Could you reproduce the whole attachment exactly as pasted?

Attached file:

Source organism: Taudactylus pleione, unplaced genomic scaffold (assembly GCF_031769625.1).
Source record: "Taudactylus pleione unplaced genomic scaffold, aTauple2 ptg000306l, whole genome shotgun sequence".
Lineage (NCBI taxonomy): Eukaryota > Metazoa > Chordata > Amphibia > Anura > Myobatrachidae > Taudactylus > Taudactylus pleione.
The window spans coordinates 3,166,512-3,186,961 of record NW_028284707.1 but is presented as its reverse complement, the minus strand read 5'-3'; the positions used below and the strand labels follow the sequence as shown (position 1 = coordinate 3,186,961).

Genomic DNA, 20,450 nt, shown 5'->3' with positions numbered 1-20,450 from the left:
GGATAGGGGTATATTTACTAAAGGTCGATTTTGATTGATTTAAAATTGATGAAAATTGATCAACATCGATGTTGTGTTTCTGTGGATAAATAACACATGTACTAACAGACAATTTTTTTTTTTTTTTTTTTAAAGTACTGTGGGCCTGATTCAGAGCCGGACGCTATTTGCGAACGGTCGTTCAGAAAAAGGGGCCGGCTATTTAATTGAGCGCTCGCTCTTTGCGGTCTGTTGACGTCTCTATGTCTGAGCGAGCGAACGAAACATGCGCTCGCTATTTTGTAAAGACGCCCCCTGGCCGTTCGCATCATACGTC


Source organism: Taudactylus pleione, unplaced genomic scaffold (assembly GCF_031769625.1).
Source record: "Taudactylus pleione unplaced genomic scaffold, aTauple2 ptg000306l, whole genome shotgun sequence".
Lineage (NCBI taxonomy): Eukaryota > Metazoa > Chordata > Amphibia > Anura > Myobatrachidae > Taudactylus > Taudactylus pleione.
The window spans coordinates 3,166,512-3,186,961 of record NW_028284707.1 but is presented as its reverse complement, the minus strand read 5'-3'; the positions used below and the strand labels follow the sequence as shown (position 1 = coordinate 3,186,961).

Genomic DNA, 20,450 nt, shown 5'->3' with positions numbered 1-20,450 from the left:
GGATAGGGGTATATTTACTAAAGGTCGATTTTGATTGATTTAAAATTGATGAAAATTGATCAACATCGATGTTGTGTTTCTGTGGATAAATAACACATGTACTAACAGACAATTTTTTTTTTTTTTTTTTTAAAGTACTGTGGGCCTGATTCAGAGCCGGACGCTATTTGCGAACGGTCGTTCAGAAAAAGGGGCCGGCTATTTAATTGAGCGCTCGCTCTTTGCGGTCTGTTGACGTCTCTATGTCTGAGCGAGCGAACGAAACATGCGCTCGCTATTTTGTAAAGACGCCCCCTGGCCGTTCGCATCATACGTC